Once again, Terry Pratchett has pulled a great story out of the recesses of his fertile imagination. His command of the language, and his flair for clearly running concurrent storylines, is as strong as ever, and make this a gripping story. This is the fifth Death book, after Mort, Reaper Man, Soul Music and Hogfather, and well worth the cost.

    I strong recommend this book. (By the way, in this book you find out that death by chocolate is indeed a possibility.)

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  4. Sheherazahde @ 2:04 am

    For the Perennial Pratchett Fans: This book is firmly in the Death series. Death and Susan have to save the world. Again. Is anyone keeping track of how many times the world has almost been destroyed?

    For the New readers: This book stands on it own well enough. Regular fans will already know Death, War, Famine, Pestilence, Susan, Nanny Ogg, Igor, Lu Tze, and the Way of Mrs.Cosmopilite they are old friends and we are happy to see them again. But Pterry gives enough information so new readers are not lost. Just know that if you like them you can read more about them without waiting for another book.

    So what is it about?

    The Auditors have hired Jeremy, a man with a perfect sense of time, to build a glass clock that will stop time.

    Lu Tze and his apprentice Lobsang Ludd of the History Monks are on a mission to stop the clock.

    Susan is working as a school teacher until Death puts her to work saving the world. (Nanny Ogg has a cameo as the world’s best Midwife)

    Death is having a hard time getting the other three Horsemen to Ride Out for the Apocalypse.

    And then there is the Fifth Horsemen, Ronnie, who left before they got famous.

    All the stuff about the History Monks is one continuous joke about Kung Fu movies.

    The Five Horsemen lend themselves to Beatles references but also to any rock band where some members are more famous than others.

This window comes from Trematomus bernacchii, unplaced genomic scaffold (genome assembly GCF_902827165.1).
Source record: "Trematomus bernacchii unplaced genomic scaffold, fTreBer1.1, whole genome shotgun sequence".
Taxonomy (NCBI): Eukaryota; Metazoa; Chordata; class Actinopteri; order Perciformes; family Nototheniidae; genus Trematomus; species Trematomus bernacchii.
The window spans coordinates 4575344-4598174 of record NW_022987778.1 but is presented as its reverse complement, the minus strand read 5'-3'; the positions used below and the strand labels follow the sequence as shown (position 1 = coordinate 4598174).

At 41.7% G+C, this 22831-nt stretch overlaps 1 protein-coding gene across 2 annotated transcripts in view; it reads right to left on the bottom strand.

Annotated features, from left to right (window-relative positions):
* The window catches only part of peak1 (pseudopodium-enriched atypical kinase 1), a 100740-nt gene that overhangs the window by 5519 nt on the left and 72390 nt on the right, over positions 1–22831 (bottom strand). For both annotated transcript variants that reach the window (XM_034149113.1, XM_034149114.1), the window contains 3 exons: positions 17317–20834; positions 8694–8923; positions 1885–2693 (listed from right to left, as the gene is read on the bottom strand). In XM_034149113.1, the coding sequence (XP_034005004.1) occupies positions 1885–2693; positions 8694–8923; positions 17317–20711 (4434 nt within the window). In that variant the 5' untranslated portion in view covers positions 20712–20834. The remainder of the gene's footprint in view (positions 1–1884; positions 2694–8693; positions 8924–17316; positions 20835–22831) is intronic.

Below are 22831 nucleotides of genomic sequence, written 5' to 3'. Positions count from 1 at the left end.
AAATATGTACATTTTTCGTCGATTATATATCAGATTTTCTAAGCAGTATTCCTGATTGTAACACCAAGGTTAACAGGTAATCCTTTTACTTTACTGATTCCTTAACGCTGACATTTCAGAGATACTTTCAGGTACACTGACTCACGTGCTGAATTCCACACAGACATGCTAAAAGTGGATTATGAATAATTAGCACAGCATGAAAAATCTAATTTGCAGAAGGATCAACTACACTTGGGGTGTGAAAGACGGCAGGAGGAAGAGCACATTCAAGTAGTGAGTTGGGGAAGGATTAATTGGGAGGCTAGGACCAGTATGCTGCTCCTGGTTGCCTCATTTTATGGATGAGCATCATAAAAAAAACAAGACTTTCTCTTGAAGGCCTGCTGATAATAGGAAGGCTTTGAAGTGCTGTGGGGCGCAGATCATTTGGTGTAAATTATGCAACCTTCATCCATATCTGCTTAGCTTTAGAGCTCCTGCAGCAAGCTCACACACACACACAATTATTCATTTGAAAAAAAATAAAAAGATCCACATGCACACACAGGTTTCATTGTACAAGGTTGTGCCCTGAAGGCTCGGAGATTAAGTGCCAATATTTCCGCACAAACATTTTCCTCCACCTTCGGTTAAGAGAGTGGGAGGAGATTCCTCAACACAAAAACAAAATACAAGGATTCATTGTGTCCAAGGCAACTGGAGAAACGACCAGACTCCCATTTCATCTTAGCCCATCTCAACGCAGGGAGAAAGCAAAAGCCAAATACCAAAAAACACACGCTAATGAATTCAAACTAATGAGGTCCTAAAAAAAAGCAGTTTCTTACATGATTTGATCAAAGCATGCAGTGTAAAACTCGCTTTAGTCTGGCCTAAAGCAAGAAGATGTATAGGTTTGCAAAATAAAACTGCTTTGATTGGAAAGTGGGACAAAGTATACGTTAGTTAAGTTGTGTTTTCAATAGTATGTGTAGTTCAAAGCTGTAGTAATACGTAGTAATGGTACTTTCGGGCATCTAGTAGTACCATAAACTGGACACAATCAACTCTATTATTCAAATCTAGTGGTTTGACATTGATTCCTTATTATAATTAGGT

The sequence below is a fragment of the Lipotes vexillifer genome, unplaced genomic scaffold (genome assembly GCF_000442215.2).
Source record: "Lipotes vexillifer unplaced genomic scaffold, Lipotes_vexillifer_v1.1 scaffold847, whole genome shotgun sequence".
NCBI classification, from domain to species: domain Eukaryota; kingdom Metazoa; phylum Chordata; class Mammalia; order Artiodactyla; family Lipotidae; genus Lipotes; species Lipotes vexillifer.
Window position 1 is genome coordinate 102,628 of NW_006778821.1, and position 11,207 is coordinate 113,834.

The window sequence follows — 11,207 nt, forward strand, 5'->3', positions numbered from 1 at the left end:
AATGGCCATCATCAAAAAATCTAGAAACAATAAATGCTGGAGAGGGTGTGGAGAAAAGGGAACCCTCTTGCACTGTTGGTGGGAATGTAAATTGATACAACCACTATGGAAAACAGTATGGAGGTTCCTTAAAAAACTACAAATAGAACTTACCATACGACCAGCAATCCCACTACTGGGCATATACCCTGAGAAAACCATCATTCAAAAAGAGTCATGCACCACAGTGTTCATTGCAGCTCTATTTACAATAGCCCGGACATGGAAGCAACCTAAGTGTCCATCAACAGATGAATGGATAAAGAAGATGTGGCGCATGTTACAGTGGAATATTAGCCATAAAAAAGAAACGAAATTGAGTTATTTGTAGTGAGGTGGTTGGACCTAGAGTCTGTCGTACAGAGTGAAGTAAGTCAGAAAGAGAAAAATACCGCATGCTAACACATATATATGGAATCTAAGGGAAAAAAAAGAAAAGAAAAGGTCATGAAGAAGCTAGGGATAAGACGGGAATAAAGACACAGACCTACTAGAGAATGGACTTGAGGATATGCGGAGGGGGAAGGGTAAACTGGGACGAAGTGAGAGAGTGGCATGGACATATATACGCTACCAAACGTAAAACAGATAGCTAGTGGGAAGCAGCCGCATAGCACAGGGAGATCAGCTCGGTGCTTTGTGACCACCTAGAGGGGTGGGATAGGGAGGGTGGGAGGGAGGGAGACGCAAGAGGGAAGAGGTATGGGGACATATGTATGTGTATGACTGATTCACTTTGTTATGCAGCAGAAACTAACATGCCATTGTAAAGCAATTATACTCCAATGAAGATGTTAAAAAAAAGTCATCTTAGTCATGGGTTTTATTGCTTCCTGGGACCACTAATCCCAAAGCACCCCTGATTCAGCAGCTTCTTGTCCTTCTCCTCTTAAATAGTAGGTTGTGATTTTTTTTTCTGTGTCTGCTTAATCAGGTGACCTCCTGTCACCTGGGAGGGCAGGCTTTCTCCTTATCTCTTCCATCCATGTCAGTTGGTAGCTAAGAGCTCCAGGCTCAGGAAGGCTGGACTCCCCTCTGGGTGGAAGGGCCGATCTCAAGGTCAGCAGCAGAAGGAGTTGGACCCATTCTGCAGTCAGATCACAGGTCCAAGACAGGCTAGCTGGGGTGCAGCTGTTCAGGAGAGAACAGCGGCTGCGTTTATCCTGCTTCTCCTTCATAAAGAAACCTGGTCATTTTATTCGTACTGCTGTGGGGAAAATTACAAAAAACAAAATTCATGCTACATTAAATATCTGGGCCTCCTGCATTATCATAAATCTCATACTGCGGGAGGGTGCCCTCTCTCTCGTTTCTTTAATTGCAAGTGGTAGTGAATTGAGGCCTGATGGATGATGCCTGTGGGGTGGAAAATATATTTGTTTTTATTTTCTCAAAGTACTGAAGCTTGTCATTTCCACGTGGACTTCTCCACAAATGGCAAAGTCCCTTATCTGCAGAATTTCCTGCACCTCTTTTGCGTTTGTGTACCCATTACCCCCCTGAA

Susan seems to have developed a Chocolate dependency. It is nice to know that Pterry understands these things.

    The American edition cover is hideous, they could not have made it more ugly if they tried. Are they actually trying to lose business?

    The British cover is the usual Josh Kirby (in case your are wondering it depicts the History Monks’ time storage vault,. The little yellow figures are monks. They are getting buckets of water and yak butter out of storage wells to cool and grease the time spindles)

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  5. John Newman @ 2:47 am

    Terry Pratchett’s Discworld books are staggeringly funny, yet contain an element of poignancy. This book is no exception, I had it read within 5 hours of receiving it. Fortunately Pratchett’s books are worth at least a couple of reads. I always define Discworld books in terms of the characters. This book fits into the Death category as Death and his Granddaughter Susan Sto Helit are among the main characters. Susan is a schoolteacher in this book and her conversation with the soppy headmistress of the Froud Academy and creator of the Froud Method of Learning by Fun is a riot. The Death of Rats (SQUEAK), the Raven (got any fresh eyeballs), Nanny Ogg and an Igor (yeth marthter) also figure in this story. Particularly prominent is the sweeper (no one notices the sweeper) monk Lu-Tze, who creates bansai mountains with small shovels and mirrors to focus the sun. As far as I know, this character only appeared in one other book, Small Gods, and its a pleasure to see him again. I also thouroughly enjoyed Susan’s classroom, Death’s Gentleman’s Club, Jeremy Clockson’s lab, Igor’s method of arrival, the Auditors’ corporeal confusion and the Five riders of the Apocalypse, Death, Famine, War, Pestilence and the fifth, who left before they got famous. In a typically Pratchettian description, back then Death was Death, of course, but Famine, War and Pestilence were only Localized Crop Failure, Scuffles and Spots. If you haven’t read a Discworld book, there is no need to read them in order, they all stand by themselves and this is as good of a one to start with as any of them. If you have read Discworld books before, you already know this one is another must read.